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The Brain’s Emotional Hub & Autism

 

 

 

Mom with autistic son

Each year we wear light blue in the month of April, to bring awareness across the globe to people living with Autism. 

As we are currently in Autism Awareness month, let’s look at the effect autism has on the emotions hub of the brain, the Amygdala.

The Amygdala and Autism

The Amygdala is the emotions hub of all humans’ brains and governs each of our emotions. Research has found that in the cases of young children with autism, they seem to have an unusually high number of neurons in this area.

These neurons seem to have created an excess of connections to other cells in the brain, but as the children grow, these additional neurons and connections seem to disappear.

The Impact of These Findings

These recent findings seem to tie on with the brain imaging done on children with Autism, which shows an enlarged Amygdala in younger children, which gradually assumes the normal size of an Amygdala as these children age.

This new discovery will eventually lead to light being shed on the mechanisms of the series of changes that occur in the brain size and connectivity found in these brain image studies.

This enlarged Amygdala seems to imply that children with autism have been born with an excess of brain cells and connections, and it is being found in most brain scans being done on children with autism.

In brains studied from individuals who do not display Autism signs, the number of neurons increases on average by 11% from youth to adulthood. 

While the brains studied from Adults with Autism show that they have 17% fewer neurons in their amygdala then children with autism do.

While the brains of children with Autism show 11% more neurons than those brains of children without autism. 

This number slowly decreases over time until they reach adulthood, when they will have roughly 20% fewer neurons than the brains of those adults without autism. By the time they reach retirement age they have also dropped slightly, but no significant changes are viewed over the course of the years.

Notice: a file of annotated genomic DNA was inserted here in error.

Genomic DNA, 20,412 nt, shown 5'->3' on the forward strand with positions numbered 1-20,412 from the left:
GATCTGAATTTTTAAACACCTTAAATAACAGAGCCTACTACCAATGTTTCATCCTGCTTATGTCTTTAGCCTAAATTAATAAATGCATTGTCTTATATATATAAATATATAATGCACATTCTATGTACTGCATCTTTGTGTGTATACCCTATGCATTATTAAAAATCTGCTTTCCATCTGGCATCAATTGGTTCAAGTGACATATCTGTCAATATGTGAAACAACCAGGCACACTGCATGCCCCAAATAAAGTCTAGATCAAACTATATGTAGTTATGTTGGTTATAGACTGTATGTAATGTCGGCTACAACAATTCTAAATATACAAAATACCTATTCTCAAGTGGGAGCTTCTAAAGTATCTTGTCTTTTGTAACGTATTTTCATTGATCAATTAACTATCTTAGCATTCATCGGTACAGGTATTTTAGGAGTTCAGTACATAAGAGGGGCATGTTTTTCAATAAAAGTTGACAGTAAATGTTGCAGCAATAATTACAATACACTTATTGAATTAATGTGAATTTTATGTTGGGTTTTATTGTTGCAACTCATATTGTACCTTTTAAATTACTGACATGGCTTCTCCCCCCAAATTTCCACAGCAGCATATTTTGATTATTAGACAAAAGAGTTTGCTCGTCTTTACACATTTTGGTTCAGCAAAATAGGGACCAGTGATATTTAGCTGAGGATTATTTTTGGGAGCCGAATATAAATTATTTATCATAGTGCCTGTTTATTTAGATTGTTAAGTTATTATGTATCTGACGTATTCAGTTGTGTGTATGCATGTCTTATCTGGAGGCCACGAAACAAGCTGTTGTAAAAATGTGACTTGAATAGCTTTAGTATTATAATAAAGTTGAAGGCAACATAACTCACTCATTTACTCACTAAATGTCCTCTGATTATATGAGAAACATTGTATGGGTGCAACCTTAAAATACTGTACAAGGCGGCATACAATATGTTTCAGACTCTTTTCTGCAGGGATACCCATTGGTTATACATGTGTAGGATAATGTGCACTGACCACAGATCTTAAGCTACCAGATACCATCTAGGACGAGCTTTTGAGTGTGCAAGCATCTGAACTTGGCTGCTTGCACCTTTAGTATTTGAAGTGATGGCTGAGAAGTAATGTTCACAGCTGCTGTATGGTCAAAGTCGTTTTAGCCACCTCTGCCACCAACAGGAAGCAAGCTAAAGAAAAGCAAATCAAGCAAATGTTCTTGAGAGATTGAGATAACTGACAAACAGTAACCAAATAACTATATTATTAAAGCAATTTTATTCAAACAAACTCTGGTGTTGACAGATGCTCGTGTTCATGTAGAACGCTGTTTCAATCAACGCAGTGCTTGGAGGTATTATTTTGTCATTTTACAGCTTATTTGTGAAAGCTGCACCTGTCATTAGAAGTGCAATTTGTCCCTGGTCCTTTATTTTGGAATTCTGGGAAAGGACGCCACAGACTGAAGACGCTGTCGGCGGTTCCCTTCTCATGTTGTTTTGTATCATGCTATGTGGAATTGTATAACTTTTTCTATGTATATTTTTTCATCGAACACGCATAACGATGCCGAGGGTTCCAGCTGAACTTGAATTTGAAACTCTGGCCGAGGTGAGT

The Neuron Problem

The drop-in neurons found in the Amygdala of adults with autism seems to stem from a natural neuronal death or the end of the maturing process. 

The decrease in neurons may be from loss of neurons and not actually from the stalling of the maturing process of these neurons. 

This neuron issue can lead to the in ability to process simple things, something fun like Aussie sports betting could seem to be an overload of information.

Children with autism seem to have an excess of neurons with mushroom like protrusions that connect these neurons to other neurons, with these connections slowly dropping over time.

While children without autism have fewer of these connections but do not loose them over time, keeping these neurons at a stable amount throughout their lives

The Neurons that Connect

Every brain starts out with many more connections than they need; these are eventually pruned down to what we need. 

In children with autism the issue may be that this pruning does not occur or has been overwhelmed by the large amount of additional connections.

The result seems to be that children with autism have brains hyper connected, which can lead to these cells becoming stressed and dying. Further study in this area could lead to a much better understanding of Autism.

*The research on this subject was first published in 2016 at the Society for Neuroscience Annual meeting but has had recent additions added to the matter in 2018.

 

 

 

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